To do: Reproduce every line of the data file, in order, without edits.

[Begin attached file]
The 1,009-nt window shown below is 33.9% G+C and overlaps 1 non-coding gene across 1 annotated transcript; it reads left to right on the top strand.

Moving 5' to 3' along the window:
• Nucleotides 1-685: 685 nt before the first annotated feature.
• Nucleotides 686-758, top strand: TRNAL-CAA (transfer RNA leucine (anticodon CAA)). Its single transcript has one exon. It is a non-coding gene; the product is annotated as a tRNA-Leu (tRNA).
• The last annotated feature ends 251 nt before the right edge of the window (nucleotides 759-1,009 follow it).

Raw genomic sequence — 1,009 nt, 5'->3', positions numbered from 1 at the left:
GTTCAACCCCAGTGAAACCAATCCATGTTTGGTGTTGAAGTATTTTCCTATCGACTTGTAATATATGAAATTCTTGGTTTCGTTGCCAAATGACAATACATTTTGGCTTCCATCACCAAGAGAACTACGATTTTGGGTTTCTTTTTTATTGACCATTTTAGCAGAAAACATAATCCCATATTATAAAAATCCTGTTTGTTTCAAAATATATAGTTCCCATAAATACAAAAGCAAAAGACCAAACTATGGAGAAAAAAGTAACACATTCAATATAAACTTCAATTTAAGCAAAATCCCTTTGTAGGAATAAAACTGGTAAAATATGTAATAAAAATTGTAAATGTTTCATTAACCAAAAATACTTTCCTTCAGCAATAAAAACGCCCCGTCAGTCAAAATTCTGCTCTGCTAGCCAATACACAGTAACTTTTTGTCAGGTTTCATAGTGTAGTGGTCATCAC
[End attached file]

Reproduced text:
The 1,009-nt window shown below is 33.9% G+C and overlaps 1 non-coding gene across 1 annotated transcript; it reads left to right on the top strand.

Moving 5' to 3' along the window:
• Nucleotides 1-685: 685 nt before the first annotated feature.
• Nucleotides 686-758, top strand: TRNAL-CAA (transfer RNA leucine (anticodon CAA)). Its single transcript has one exon. It is a non-coding gene; the product is annotated as a tRNA-Leu (tRNA).
• The last annotated feature ends 251 nt before the right edge of the window (nucleotides 759-1,009 follow it).

Raw genomic sequence — 1,009 nt, 5'->3', positions numbered from 1 at the left:
GTTCAACCCCAGTGAAACCAATCCATGTTTGGTGTTGAAGTATTTTCCTATCGACTTGTAATATATGAAATTCTTGGTTTCGTTGCCAAATGACAATACATTTTGGCTTCCATCACCAAGAGAACTACGATTTTGGGTTTCTTTTTTATTGACCATTTTAGCAGAAAACATAATCCCATATTATAAAAATCCTGTTTGTTTCAAAATATATAGTTCCCATAAATACAAAAGCAAAAGACCAAACTATGGAGAAAAAAGTAACACATTCAATATAAACTTCAATTTAAGCAAAATCCCTTTGTAGGAATAAAACTGGTAAAATATGTAATAAAAATTGTAAATGTTTCATTAACCAAAAATACTTTCCTTCAGCAATAAAAACGCCCCGTCAGTCAAAATTCTGCTCTGCTAGCCAATACACAGTAACTTTTTGTCAGGTTTCATAGTGTAGTGGTCATCAC